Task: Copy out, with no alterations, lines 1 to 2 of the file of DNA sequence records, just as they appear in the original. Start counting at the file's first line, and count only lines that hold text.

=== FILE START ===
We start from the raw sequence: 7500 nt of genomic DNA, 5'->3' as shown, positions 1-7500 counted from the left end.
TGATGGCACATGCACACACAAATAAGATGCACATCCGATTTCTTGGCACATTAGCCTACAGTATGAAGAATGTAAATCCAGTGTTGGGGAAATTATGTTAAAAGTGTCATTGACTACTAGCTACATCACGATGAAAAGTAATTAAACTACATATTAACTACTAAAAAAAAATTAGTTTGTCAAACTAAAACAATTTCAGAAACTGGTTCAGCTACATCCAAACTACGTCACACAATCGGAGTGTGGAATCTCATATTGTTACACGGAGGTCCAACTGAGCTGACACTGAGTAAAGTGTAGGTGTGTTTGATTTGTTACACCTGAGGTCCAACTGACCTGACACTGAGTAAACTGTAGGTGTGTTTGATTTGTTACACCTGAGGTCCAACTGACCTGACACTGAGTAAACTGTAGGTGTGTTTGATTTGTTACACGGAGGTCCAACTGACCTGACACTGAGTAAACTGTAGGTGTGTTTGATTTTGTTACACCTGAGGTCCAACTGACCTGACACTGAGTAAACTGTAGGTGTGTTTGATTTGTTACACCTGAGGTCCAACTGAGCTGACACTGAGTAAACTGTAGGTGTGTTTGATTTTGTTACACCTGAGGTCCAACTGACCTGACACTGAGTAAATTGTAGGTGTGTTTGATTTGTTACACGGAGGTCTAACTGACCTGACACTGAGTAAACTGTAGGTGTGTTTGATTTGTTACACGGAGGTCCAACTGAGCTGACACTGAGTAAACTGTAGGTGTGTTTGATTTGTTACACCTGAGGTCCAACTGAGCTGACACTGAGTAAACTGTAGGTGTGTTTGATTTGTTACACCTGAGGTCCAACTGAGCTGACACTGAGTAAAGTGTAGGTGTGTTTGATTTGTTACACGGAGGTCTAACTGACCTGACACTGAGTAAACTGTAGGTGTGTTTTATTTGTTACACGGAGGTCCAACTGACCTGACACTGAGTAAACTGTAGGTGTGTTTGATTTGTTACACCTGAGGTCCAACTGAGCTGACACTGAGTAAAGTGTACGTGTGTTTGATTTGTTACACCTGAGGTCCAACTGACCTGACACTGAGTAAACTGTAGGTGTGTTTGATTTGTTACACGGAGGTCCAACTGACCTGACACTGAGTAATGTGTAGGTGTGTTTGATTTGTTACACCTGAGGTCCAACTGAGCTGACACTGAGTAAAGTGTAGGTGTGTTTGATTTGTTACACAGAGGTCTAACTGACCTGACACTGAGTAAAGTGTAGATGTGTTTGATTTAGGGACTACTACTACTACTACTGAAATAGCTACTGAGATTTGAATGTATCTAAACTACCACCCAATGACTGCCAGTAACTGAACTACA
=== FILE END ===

We start from the raw sequence: 7500 nt of genomic DNA, 5'->3' as shown, positions 1-7500 counted from the left end.
TGATGGCACATGCACACACAAATAAGATGCACATCCGATTTCTTGGCACATTAGCCTACAGTATGAAGAATGTAAATCCAGTGTTGGGGAAATTATGTTAAAAGTGTCATTGACTACTAGCTACATCACGATGAAAAGTAATTAAACTACATATTAACTACTAAAAAAAAATTAGTTTGTCAAACTAAAACAATTTCAGAAACTGGTTCAGCTACATCCAAACTACGTCACACAATCGGAGTGTGGAATCTCATATTGTTACACGGAGGTCCAACTGAGCTGACACTGAGTAAAGTGTAGGTGTGTTTGATTTGTTACACCTGAGGTCCAACTGACCTGACACTGAGTAAACTGTAGGTGTGTTTGATTTGTTACACCTGAGGTCCAACTGACCTGACACTGAGTAAACTGTAGGTGTGTTTGATTTGTTACACGGAGGTCCAACTGACCTGACACTGAGTAAACTGTAGGTGTGTTTGATTTTGTTACACCTGAGGTCCAACTGACCTGACACTGAGTAAACTGTAGGTGTGTTTGATTTGTTACACCTGAGGTCCAACTGAGCTGACACTGAGTAAACTGTAGGTGTGTTTGATTTTGTTACACCTGAGGTCCAACTGACCTGACACTGAGTAAATTGTAGGTGTGTTTGATTTGTTACACGGAGGTCTAACTGACCTGACACTGAGTAAACTGTAGGTGTGTTTGATTTGTTACACGGAGGTCCAACTGAGCTGACACTGAGTAAACTGTAGGTGTGTTTGATTTGTTACACCTGAGGTCCAACTGAGCTGACACTGAGTAAACTGTAGGTGTGTTTGATTTGTTACACCTGAGGTCCAACTGAGCTGACACTGAGTAAAGTGTAGGTGTGTTTGATTTGTTACACGGAGGTCTAACTGACCTGACACTGAGTAAACTGTAGGTGTGTTTTATTTGTTACACGGAGGTCCAACTGACCTGACACTGAGTAAACTGTAGGTGTGTTTGATTTGTTACACCTGAGGTCCAACTGAGCTGACACTGAGTAAAGTGTACGTGTGTTTGATTTGTTACACCTGAGGTCCAACTGACCTGACACTGAGTAAACTGTAGGTGTGTTTGATTTGTTACACGGAGGTCCAACTGACCTGACACTGAGTAATGTGTAGGTGTGTTTGATTTGTTACACCTGAGGTCCAACTGAGCTGACACTGAGTAAAGTGTAGGTGTGTTTGATTTGTTACACAGAGGTCTAACTGACCTGACACTGAGTAAAGTGTAGATGTGTTTGATTTAGGGACTACTACTACTACTACTGAAATAGCTACTGAGATTTGAATGTATCTAAACTACCACCCAATGACTGCCAGTAACTGAACTACA